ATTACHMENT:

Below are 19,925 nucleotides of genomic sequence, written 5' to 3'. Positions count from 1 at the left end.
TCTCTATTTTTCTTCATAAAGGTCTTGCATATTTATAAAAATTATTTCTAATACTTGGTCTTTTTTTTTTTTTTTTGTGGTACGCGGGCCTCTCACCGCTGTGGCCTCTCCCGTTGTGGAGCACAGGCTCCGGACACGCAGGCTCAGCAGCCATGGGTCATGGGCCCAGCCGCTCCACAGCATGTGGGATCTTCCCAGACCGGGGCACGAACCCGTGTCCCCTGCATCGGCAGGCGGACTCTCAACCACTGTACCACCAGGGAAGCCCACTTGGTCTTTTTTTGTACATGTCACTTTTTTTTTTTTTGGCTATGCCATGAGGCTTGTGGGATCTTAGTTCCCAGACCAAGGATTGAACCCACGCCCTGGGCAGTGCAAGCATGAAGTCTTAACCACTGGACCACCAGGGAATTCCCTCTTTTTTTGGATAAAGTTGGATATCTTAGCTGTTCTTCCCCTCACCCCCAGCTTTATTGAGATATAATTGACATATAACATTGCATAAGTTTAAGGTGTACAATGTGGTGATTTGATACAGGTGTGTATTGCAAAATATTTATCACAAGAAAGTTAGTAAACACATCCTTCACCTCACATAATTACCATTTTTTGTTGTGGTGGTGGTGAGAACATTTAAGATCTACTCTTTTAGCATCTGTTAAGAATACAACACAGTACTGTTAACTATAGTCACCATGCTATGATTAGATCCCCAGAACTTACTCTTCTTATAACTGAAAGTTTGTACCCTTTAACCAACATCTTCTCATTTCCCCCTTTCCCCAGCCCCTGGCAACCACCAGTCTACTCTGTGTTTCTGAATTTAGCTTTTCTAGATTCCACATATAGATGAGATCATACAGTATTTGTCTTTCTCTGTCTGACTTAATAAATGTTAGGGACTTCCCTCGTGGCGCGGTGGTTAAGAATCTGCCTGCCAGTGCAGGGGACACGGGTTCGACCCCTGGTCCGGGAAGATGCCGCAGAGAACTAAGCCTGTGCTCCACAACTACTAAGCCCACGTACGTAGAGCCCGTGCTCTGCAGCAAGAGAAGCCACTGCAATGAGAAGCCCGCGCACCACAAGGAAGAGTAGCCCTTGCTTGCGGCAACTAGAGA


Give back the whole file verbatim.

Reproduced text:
Below are 19,925 nucleotides of genomic sequence, written 5' to 3'. Positions count from 1 at the left end.
TCTCTATTTTTCTTCATAAAGGTCTTGCATATTTATAAAAATTATTTCTAATACTTGGTCTTTTTTTTTTTTTTTTGTGGTACGCGGGCCTCTCACCGCTGTGGCCTCTCCCGTTGTGGAGCACAGGCTCCGGACACGCAGGCTCAGCAGCCATGGGTCATGGGCCCAGCCGCTCCACAGCATGTGGGATCTTCCCAGACCGGGGCACGAACCCGTGTCCCCTGCATCGGCAGGCGGACTCTCAACCACTGTACCACCAGGGAAGCCCACTTGGTCTTTTTTTGTACATGTCACTTTTTTTTTTTTTGGCTATGCCATGAGGCTTGTGGGATCTTAGTTCCCAGACCAAGGATTGAACCCACGCCCTGGGCAGTGCAAGCATGAAGTCTTAACCACTGGACCACCAGGGAATTCCCTCTTTTTTTGGATAAAGTTGGATATCTTAGCTGTTCTTCCCCTCACCCCCAGCTTTATTGAGATATAATTGACATATAACATTGCATAAGTTTAAGGTGTACAATGTGGTGATTTGATACAGGTGTGTATTGCAAAATATTTATCACAAGAAAGTTAGTAAACACATCCTTCACCTCACATAATTACCATTTTTTGTTGTGGTGGTGGTGAGAACATTTAAGATCTACTCTTTTAGCATCTGTTAAGAATACAACACAGTACTGTTAACTATAGTCACCATGCTATGATTAGATCCCCAGAACTTACTCTTCTTATAACTGAAAGTTTGTACCCTTTAACCAACATCTTCTCATTTCCCCCTTTCCCCAGCCCCTGGCAACCACCAGTCTACTCTGTGTTTCTGAATTTAGCTTTTCTAGATTCCACATATAGATGAGATCATACAGTATTTGTCTTTCTCTGTCTGACTTAATAAATGTTAGGGACTTCCCTCGTGGCGCGGTGGTTAAGAATCTGCCTGCCAGTGCAGGGGACACGGGTTCGACCCCTGGTCCGGGAAGATGCCGCAGAGAACTAAGCCTGTGCTCCACAACTACTAAGCCCACGTACGTAGAGCCCGTGCTCTGCAGCAAGAGAAGCCACTGCAATGAGAAGCCCGCGCACCACAAGGAAGAGTAGCCCTTGCTTGCGGCAACTAGAGA